Heraclitus of Ephesus

The passing of time takes its toll on the understanding and comprehension of Ancient philosophies. But the rummage…the unconcealment  of what was hidden from our eyes, the recollection of what once was – not of a «commonness» but of an essence of knowledge – always leads us to thinkers of times gone. Should one ponder whether philosophy is nothing but an eternal return to these times, one would realize that this «return» is never wholesome. As a return, it never is fully able to grasp what once was plainly put; nevertheless, it grasps change. Perhaps a misconception, there we shall envision a growing inward discontent in the «beating», as if were, of philosophy, lest we free Kronos  to devour past known aspects of human understanding, reason and life.

This article is meant as a stepping stone. That there is no such thing as a finished way to understand Heraclitus, or any other member of the pre-Socratic era, it is to be proposed from such inquiries. Here, and throughout the development of such text, we will dwell into the intrinsic conditions and prepositions of such a system of knowledge that is unveiled before the reading of such philosophers. One should bear in mind that to read the pre-Socratics is to read the actuality of a transition from myth to reason. Be aware. Ancient philosophy ought to be seen differently.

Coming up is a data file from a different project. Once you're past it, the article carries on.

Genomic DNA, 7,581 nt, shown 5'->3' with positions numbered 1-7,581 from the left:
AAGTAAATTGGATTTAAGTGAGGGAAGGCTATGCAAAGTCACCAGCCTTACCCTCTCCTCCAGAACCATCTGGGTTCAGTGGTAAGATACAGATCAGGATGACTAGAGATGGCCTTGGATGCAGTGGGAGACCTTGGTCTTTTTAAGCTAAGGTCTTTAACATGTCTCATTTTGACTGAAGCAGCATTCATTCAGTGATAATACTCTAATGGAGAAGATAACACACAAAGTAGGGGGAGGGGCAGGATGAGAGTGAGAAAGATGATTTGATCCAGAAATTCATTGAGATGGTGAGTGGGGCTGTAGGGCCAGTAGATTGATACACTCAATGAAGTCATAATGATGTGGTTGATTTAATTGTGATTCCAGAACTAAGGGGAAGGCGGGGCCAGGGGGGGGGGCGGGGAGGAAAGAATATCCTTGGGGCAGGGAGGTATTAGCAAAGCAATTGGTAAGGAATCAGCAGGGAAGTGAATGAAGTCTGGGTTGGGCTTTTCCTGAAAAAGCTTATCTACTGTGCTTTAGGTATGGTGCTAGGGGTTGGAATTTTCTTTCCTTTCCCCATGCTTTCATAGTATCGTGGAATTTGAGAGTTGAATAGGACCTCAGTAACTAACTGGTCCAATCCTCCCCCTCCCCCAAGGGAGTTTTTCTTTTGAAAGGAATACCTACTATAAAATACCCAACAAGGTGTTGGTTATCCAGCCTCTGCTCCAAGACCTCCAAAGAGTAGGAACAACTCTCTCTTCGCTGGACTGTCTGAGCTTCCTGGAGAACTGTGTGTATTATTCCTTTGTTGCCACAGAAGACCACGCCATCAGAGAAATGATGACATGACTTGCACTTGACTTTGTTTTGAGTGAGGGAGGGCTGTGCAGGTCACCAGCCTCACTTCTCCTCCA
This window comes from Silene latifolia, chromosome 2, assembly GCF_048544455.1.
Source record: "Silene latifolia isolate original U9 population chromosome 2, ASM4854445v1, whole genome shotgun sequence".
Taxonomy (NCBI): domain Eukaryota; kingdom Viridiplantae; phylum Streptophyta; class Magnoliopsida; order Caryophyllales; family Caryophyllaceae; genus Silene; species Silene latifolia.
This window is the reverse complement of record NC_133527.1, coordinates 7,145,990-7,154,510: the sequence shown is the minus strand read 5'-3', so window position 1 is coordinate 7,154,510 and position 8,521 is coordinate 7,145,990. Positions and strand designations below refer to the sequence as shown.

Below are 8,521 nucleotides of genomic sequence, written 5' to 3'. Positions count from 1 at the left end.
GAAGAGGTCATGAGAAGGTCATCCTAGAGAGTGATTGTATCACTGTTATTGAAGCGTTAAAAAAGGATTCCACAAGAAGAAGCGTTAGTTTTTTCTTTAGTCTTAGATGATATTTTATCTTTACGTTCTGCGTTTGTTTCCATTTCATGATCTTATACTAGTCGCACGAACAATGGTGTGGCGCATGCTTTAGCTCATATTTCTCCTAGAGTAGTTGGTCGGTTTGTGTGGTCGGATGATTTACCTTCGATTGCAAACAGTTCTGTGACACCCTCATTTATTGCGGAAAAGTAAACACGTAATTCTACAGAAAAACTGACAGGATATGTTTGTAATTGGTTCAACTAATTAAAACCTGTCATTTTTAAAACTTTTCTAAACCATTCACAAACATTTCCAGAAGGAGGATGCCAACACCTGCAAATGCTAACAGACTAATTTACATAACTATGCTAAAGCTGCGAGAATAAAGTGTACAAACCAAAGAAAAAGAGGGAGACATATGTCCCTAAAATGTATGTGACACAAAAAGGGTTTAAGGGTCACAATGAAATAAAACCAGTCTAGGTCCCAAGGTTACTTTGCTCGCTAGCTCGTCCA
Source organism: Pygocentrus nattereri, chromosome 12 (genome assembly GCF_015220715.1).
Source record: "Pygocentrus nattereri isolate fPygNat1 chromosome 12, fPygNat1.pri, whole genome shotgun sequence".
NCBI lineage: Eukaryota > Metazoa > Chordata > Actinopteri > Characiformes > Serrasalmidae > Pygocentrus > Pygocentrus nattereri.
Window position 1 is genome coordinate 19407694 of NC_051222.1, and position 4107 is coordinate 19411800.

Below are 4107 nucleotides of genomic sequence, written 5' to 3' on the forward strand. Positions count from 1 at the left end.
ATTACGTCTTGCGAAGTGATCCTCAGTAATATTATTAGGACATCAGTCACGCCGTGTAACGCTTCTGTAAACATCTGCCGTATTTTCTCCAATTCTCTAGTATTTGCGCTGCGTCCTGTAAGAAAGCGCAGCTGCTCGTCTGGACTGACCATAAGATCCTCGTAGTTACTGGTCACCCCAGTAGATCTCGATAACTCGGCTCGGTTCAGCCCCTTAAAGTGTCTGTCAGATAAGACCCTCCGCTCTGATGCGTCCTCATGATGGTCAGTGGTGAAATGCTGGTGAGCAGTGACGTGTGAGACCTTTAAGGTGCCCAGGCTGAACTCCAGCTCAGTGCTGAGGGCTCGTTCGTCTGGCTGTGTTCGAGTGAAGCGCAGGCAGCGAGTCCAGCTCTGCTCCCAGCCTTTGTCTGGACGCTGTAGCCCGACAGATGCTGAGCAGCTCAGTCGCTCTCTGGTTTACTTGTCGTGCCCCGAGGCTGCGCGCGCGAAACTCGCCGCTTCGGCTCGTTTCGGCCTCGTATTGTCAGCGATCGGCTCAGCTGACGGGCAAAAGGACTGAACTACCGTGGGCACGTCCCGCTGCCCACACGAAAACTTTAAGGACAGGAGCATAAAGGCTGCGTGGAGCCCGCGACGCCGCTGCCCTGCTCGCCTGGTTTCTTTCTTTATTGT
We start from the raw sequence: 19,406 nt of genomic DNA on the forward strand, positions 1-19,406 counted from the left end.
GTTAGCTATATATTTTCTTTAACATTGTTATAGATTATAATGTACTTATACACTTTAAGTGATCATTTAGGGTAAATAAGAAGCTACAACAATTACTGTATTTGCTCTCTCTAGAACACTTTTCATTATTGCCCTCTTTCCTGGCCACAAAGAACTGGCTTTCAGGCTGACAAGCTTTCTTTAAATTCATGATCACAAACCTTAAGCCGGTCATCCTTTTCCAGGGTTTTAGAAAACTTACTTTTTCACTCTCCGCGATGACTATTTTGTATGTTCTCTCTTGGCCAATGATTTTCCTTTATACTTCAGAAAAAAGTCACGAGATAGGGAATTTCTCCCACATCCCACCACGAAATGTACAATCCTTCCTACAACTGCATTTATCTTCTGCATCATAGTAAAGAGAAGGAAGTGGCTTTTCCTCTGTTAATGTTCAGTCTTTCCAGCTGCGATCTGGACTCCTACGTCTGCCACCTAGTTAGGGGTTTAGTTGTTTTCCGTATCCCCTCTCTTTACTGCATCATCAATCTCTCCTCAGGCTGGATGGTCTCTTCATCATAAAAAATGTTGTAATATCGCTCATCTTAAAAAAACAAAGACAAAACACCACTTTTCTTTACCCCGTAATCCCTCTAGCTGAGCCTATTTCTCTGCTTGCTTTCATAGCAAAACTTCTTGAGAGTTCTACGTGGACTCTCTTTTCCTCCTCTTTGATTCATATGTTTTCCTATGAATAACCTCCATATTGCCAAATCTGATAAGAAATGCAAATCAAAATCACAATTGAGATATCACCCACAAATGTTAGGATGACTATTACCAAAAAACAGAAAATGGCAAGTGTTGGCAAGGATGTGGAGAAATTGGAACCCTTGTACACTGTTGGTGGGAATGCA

Heraclitus’s taste, and distaste, with his own society led him to turn away from the very public life his peers actively engaged in. Betrayed by the patricians of his city-state, he saw life inside the political realm as the mediation of inflexible opinions. Our philosopher in question, then, decided to lead an isolated life – delivering himself into ironic thinking: distanced and prideful. He developed critical thought according to his way of life. His style was based on maxims – made in such a manner to confuse others, obliging them to stop and listen his own enigmas. He was a master of riddles and of obscurity, reflecting a rebellious condition.

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